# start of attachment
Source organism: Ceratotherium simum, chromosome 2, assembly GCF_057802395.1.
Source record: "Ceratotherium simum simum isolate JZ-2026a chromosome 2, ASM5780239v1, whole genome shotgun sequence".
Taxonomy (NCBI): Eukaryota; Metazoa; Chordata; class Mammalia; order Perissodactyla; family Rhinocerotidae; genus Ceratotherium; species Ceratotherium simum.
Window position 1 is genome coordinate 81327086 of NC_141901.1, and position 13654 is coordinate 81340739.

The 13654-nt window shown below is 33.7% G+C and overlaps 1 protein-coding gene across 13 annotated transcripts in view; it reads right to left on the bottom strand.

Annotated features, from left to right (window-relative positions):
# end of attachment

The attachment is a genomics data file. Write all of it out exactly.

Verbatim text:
Source organism: Ceratotherium simum, chromosome 2, assembly GCF_057802395.1.
Source record: "Ceratotherium simum simum isolate JZ-2026a chromosome 2, ASM5780239v1, whole genome shotgun sequence".
Taxonomy (NCBI): Eukaryota; Metazoa; Chordata; class Mammalia; order Perissodactyla; family Rhinocerotidae; genus Ceratotherium; species Ceratotherium simum.
Window position 1 is genome coordinate 81327086 of NC_141901.1, and position 13654 is coordinate 81340739.

The 13654-nt window shown below is 33.7% G+C and overlaps 1 protein-coding gene across 13 annotated transcripts in view; it reads right to left on the bottom strand.

Annotated features, from left to right (window-relative positions):